The Institute of Risk Management (IRM) describes some of the highlights of its annual forum in September

The world at risk

Prof Peter Young, the chairman of the IRM's new academic panel, will lead a debate on the future of the risk management profession at the annual forum, which takes place from 18-20 September at the University of Keele.

The debate will bring together six leading risk practitioners to discuss the issues among themselves and take questions from the audience.

The debate is an innovation at the 2005 forum, where the theme is The World at Risk? Learning from today, preparing for tomorrow. Around 400 participants from major businesses, public sector organisations, consultancies, charities and academic institutions from around the world will take part in the event.

Young comments, "Although risk management can be described as a specific job, it more properly is characterised as a way of viewing the world and of informing managerial decision-making at all levels of an organisation.

I would argue, therefore, that we are experiencing a reinvention of the profession, and although uncertainty is present, preparation for a career in risk management will require a very different set of new skills and knowledge. "Educational institutions and professional associations have an important role in helping risk managers make the leap forward, but we should be under no illusions - this is will be a very big leap indeed."

More forum news

Three keynote speakers for the forum have been chosen to challenge participants' thinking and stimulate discussion. They are:

- Rageh Omaar, BBC foreign correspondent and former Baghdad correspondent, who will speak on the world at risk, reflecting on how changes since September 11 have affected the way we live and how societies interact and do business
- Chris Butler, head of assurance, control and risk team, HM Treasury, whose subject is improving risk in central government.
- Prof John McDermid, profession of software engineering, University of York, who will look at the risks associated with network systems and how they might be addressed.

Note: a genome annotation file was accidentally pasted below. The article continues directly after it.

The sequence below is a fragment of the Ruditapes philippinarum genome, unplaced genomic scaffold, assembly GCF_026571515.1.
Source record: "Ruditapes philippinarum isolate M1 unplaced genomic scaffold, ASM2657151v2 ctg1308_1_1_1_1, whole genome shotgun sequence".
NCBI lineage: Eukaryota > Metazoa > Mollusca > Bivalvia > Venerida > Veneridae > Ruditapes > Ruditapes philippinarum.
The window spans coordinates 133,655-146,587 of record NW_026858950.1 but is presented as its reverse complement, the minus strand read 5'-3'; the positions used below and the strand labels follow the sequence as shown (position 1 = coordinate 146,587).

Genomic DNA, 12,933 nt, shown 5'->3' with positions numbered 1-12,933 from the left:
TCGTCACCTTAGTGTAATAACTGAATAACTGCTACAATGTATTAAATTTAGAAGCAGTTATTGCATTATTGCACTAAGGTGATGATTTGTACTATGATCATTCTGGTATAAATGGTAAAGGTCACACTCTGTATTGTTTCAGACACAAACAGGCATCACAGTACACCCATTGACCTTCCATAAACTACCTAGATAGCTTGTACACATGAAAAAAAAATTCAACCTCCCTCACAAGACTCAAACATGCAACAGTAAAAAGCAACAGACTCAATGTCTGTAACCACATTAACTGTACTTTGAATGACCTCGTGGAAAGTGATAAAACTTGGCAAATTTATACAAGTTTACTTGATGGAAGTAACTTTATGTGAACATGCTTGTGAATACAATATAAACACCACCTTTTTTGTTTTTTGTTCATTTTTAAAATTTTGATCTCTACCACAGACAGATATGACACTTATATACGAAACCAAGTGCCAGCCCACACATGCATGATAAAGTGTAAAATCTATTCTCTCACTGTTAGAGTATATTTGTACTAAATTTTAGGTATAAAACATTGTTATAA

At the core of the forum are over 40 workshops and master classes. Themes this year include management systems, continuity and resilience, governance, risk financing, new frontiers of risk and public sector risks.

Among the presentations are Risk, crisis and resilience, in which Edward Borodzicz, from the Centre for Risk, Crisis & Security at Portsmouth Business School at the University of Portsmouth will discuss understanding the quality of organisational failure and building resilience into systems.

George Cook from the consultancy Charity Logistics will present Disaster recovery - on a budget, in which he will describe how to make provision for unforeseen emergencies with limited resources, and the way charities have approached this problem.

Educational exhibition

The IRM describes the forum, not as a conference, but as a learning event.

In keeping with the educational theme, the forum is host to Europe's only non-commercial exhibition specifically dedicated to risk management education, which this year moves into the exhibition hall to accommodate more stands.

Delegates will be able to survey the risk education offerings from more than 20 organisations, including universities and business schools, publishers, professional organisations and trade associations serving the risk management community.

Film and popcorn

Another innovation at this year's IRM forum is film night - with popcorn - on the first evening, Sunday September 18.

For more information about the forum programme and registration, see the IRM web site at, or contact Catherine Tasker at or at the IRM office on +44 (0) 207 709 9808. Discounts are available for IRM members. "RISK MANAGEMENT AND MONTY PYTHON" - INVITATION TO IRM ANNUAL LECTURE

Outspoken risk management commentator Felix Kloman is to give the annual IRM lecture this year, and the IRM has opened the doors to non-members for a fee of £35 + VAT (including breakfast).

'Risk Management and Monty Python' is going to be an irreverent and 'completely different' look at a number of aspects of the discipline, including the very nature of risk itself and the need to listen better to each other.

The lecture will be held on 10 October at 8am in the Tower Room, Willis, 10 Trinity Square, London EC3P 3AX. For tickets, contact: